What does the election hold for education policy? Education Guardian, 20 April 2010.
This is the Guardian’s take on the election manifestos of not only the three major parties but also the Greens and Ukip.
See also “How are the parties shaping up?
Diplomas in rural areas threatened by transport problems. Education Guardian, 20 April 2010.
Concerns are being raised about the cost of transport for students in rural areas particularly in the context of the Diploma. Local Authorities have now got responsibility for the funding of Diplomas after the Skills Council was wound up. With Diplomas often requiring students to travel to different sites the cost of transport becomes a huge issue for rural councils. In addition the lack of good transport facilities between sites may well put off some students from taking the Diploma which is steadily growing in demand.
Let’s breathe new life into apprenticeships. Education Guardian, 20 April 2010.
Comment: Adam Jones, Dragon’s Den.
Adam Jones is in favour of apprenticeships which he sees as a gateway to employment. Whilst he sees it as important to have apprenticeships offered in engineering, manufacturing and construction, he also believes that there is a need for wider apprenticeships on entrepreneurship, enterprise and business skills. He comments that many businesses are supportive of apprenticeships in discussion but are unwilling to offer them for a variety of reasons. Adam’s answer to this is to create apprenticeships offered by educational providers and supported by employers rather than apprenticehips run by a single employer.
Students tune in to employability. Education Guardian, 20 April 2010.
All across the country undergraduates are teaching themselves the skills they need to get a job. Examples given in the paper include a radio station at Surrey University, run by students who say that it is not only fun to be part of the radio team but that it gives them essential skills required to apply for employment in the media industry. In Swansea University, masters and PhD students give their time to workshops where undergraduates can drop in for advice. The graduates taking part in the Swansea scheme say that it delivers for them practice in the skills of mentoring, useful for those who wish to become lecturers. One further example is that of Ben McDougal, development officer for the student’s union at Leeds Metropolitan University, who has set up projects in PR, TV and radio with the intention of getting students to develop management skills.
Computers may overlook ‘contextual information’. THE, 22 April 2010.
In an attempt to cope with rising applications, universities are turning to admissions software. However, there is concern that using admissions software means that personal statements will not be properly considered. Up to 70 per cent of universities are using one programme, SITS: Vision, produced by the Tribal Group.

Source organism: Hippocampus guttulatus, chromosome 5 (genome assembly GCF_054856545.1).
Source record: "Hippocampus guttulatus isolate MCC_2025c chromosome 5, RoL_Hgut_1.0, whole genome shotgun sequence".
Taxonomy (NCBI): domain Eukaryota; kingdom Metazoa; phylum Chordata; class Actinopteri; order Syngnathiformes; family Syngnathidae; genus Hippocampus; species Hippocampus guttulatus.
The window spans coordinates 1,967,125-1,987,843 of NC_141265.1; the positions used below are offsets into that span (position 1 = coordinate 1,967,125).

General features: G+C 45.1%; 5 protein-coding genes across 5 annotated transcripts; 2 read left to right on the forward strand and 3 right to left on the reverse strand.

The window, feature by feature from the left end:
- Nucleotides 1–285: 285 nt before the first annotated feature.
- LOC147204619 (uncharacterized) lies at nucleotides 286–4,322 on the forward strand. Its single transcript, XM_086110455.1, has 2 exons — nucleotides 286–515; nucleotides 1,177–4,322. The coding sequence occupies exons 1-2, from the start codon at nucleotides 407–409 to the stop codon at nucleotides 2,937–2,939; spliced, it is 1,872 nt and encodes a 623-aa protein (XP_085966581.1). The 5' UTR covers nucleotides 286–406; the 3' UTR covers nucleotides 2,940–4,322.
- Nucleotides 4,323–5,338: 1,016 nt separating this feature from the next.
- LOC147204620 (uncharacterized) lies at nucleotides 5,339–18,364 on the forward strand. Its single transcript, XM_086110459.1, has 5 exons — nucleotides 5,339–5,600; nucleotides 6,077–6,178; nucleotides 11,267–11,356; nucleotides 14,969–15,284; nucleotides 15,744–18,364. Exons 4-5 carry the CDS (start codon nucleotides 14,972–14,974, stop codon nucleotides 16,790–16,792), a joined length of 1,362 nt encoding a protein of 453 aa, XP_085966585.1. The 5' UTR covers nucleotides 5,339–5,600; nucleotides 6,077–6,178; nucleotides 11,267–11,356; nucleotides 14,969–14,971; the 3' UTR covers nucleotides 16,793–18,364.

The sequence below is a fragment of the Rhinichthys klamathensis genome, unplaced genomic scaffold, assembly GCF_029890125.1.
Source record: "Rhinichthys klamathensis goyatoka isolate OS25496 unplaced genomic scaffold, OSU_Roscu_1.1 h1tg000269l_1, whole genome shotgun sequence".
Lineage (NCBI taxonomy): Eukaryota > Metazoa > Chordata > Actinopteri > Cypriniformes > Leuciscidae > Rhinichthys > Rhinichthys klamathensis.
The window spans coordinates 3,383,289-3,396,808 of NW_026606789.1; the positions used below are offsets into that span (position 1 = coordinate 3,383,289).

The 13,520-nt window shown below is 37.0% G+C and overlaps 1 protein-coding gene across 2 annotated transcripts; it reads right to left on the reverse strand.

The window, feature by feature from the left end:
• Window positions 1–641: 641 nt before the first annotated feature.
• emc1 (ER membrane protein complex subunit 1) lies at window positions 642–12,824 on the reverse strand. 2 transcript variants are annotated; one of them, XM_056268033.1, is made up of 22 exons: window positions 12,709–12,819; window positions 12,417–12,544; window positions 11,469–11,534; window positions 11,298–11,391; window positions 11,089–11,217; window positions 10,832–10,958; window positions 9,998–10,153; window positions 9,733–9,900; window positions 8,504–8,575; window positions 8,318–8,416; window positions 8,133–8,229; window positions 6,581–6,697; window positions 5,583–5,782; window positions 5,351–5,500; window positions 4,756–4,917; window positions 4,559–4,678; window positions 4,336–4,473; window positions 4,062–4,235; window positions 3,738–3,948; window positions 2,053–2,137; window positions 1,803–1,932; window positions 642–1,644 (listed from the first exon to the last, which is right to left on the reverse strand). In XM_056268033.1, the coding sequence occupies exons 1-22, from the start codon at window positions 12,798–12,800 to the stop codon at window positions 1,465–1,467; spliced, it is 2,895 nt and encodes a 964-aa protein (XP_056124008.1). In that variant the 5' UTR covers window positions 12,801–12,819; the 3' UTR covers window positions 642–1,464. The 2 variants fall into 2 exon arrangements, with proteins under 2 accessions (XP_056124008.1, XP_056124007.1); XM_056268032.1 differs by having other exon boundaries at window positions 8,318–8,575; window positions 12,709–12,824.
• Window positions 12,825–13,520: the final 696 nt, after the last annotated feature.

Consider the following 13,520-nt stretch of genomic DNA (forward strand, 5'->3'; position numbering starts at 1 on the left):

A spokesperson for the group admitted that the software could not replace the need to make decisions where there are complex requirements involved in the selection criteria.
Embrace technology to avoid ‘crisis of relevance’. THE 22 April 2010.
At the annual conference of the Joint Information Systems Committee in London, William Dutton, director of Oxford Internet Institute, said that universities should not be doing anything in the classroom that could be done on line. Despite significant opposition by some academics, the open access approach to university courses and information is a steadily growing area of university life.
Features in this week’s THE:
“Preliminary measures”. Another Australian story, this time the launching of a scheme to assess the quality of academic departments.
“The meaning of life”. Dale Salwak, professor of English, Citrus College, Glendora, California, says “You don’t have to be a devout believer to study the Bible – its insights into the human condition are enlightening”.
“The enemies within”. Anthony Glees explains how his research into Soviet and Stasi operatives and their sympathisers in the academy led him to see the risks posed by today’s Islamic terrorists on campus. Anthony Giles is professor of politics, University of Buckingham.
More than half of colleges may have exaggerated success rates, says study. TES, FE Focus, 23 April 2010.
Placing students on less demanding courses part way through the year, changing start and end dates for courses and poor control over partner provision are all cited as contributing factors to what the Parson Research Institute claim shows widespread exaggeration of college success rates.
Tories threaten to abolish ‘ill though-out’ RDAs. TES, FE Focus, 23 April 2010.
Should the country choose to change the party in power from Labour to Conservative the lead role of regional development agencies will disappear. The Conservative Party see RDAs as rushed and ill thought out, a view shared by the Liberal Democrats.
Train to Gain axe threat sparks rush. TES, FE Focus, 23 April 2010.
In expectation that Train to Gain will either disappear or be largely changed by a new government, colleges are switching their provision to basic skills or apprenticeships. Both the Tories and Lib Dems are unhappy with Train to Gain which they see as offering poor value for money. Both parties point to inspection reports which show success rate varying from as high as 99 per cent to as low as 8 per cent along with Train to Gain funding being used for provision which would normally have been paid for by employers.